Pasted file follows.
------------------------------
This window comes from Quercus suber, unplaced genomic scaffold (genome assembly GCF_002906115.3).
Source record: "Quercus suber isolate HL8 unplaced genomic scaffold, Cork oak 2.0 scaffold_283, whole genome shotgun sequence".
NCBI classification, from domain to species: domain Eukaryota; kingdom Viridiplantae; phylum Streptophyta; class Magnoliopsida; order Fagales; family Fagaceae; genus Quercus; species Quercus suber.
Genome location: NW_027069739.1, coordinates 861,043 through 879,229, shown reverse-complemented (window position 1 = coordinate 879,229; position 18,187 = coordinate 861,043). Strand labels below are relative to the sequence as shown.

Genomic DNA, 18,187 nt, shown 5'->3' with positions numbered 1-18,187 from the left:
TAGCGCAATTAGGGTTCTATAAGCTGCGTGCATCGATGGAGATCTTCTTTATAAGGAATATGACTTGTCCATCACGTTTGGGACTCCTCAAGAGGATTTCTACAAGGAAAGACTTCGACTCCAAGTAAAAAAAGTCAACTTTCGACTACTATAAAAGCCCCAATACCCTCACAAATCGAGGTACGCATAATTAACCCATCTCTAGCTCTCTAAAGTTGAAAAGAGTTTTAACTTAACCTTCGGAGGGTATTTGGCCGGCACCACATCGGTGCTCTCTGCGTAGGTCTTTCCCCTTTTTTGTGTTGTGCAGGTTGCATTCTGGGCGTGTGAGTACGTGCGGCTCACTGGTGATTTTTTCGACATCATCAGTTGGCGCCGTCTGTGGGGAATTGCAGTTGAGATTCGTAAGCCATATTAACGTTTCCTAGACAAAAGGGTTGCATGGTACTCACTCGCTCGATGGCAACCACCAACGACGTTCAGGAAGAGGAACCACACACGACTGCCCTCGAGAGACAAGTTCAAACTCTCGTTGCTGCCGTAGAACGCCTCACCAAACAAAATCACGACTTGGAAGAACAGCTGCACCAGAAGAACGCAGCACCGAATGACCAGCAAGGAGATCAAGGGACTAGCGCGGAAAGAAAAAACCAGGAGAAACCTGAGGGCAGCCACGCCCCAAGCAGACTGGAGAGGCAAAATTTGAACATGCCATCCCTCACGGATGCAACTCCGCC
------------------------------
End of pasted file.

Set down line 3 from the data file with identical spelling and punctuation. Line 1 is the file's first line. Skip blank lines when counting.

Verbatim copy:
NCBI classification, from domain to species: domain Eukaryota; kingdom Viridiplantae; phylum Streptophyta; class Magnoliopsida; order Fagales; family Fagaceae; genus Quercus; species Quercus suber.